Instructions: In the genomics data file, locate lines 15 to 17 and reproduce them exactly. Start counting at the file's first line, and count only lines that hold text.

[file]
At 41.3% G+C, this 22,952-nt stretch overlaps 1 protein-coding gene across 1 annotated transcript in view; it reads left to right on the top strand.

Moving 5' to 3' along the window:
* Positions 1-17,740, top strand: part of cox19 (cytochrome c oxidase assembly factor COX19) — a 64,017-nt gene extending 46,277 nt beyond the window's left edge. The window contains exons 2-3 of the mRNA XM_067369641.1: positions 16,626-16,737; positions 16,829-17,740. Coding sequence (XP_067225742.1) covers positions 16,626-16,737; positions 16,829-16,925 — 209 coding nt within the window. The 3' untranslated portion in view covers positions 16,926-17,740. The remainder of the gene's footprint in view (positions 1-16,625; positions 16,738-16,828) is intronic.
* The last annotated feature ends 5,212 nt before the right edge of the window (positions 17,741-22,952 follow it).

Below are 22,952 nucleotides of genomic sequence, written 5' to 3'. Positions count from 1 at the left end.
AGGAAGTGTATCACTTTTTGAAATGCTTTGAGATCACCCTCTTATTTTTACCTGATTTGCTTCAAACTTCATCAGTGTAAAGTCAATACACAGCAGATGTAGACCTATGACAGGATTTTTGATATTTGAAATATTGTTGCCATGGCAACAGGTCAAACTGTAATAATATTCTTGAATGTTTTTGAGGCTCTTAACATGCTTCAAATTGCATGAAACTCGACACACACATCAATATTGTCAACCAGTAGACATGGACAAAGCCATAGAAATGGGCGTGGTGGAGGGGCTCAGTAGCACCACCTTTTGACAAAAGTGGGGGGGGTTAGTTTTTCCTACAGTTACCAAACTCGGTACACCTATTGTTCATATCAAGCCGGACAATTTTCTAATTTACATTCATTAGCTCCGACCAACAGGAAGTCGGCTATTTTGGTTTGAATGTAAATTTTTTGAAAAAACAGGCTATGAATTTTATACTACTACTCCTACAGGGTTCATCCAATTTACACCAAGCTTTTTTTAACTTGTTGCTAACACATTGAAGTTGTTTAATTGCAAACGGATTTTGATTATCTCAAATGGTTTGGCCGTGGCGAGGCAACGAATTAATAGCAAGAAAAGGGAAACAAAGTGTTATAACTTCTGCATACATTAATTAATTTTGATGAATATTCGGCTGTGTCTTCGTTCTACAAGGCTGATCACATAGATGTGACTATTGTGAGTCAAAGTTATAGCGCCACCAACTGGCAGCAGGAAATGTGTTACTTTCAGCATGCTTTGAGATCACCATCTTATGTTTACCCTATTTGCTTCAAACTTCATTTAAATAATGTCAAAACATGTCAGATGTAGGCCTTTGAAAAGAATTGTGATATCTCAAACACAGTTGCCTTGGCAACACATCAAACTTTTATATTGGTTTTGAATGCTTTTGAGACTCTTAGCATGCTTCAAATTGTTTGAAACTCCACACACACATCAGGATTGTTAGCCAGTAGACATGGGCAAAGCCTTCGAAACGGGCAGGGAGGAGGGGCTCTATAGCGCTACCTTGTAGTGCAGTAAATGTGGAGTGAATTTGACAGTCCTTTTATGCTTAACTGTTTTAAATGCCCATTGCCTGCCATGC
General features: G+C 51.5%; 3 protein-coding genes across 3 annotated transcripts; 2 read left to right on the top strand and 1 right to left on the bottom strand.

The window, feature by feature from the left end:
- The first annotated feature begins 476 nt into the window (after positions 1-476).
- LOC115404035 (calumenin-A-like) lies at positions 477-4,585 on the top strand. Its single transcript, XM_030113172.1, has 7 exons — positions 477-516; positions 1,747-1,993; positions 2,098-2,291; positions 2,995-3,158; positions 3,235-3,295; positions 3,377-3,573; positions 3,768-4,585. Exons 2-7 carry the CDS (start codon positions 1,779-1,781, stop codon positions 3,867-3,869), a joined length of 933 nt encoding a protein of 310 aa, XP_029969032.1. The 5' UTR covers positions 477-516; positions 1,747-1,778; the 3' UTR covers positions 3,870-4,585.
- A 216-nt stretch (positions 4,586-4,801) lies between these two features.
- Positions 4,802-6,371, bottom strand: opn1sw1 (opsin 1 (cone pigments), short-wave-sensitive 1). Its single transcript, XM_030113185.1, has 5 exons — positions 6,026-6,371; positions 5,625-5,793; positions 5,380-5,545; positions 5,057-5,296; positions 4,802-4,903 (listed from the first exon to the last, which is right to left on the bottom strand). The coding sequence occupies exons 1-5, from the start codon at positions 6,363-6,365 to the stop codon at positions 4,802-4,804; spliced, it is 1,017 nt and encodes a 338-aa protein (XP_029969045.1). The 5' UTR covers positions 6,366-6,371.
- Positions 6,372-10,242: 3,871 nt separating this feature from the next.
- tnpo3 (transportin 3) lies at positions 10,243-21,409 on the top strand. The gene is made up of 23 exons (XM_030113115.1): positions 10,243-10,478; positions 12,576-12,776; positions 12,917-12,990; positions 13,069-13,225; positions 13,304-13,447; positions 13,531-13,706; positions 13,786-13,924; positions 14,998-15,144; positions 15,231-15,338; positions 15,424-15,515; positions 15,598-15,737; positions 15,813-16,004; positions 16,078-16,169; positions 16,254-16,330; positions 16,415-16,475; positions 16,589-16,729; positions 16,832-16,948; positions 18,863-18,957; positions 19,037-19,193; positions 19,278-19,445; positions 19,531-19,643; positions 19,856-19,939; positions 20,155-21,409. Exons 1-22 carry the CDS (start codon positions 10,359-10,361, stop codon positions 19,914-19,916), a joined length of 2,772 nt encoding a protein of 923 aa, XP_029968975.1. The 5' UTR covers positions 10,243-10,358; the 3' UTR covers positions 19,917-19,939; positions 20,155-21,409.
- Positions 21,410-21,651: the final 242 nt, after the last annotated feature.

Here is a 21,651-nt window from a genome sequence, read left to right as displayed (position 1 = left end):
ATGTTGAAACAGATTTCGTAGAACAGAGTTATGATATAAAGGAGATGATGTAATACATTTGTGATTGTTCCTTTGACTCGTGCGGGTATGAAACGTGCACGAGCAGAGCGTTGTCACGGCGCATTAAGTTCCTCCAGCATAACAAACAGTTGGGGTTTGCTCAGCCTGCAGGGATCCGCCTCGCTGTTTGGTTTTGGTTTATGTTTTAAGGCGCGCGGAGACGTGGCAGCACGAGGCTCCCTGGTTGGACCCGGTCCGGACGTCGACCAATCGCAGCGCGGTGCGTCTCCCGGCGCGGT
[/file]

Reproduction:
- Positions 21,410-21,651: the final 242 nt, after the last annotated feature.

Here is a 21,651-nt window from a genome sequence, read left to right as displayed (position 1 = left end):
ATGTTGAAACAGATTTCGTAGAACAGAGTTATGATATAAAGGAGATGATGTAATACATTTGTGATTGTTCCTTTGACTCGTGCGGGTATGAAACGTGCACGAGCAGAGCGTTGTCACGGCGCATTAAGTTCCTCCAGCATAACAAACAGTTGGGGTTTGCTCAGCCTGCAGGGATCCGCCTCGCTGTTTGGTTTTGGTTTATGTTTTAAGGCGCGCGGAGACGTGGCAGCACGAGGCTCCCTGGTTGGACCCGGTCCGGACGTCGACCAATCGCAGCGCGGTGCGTCTCCCGGCGCGGT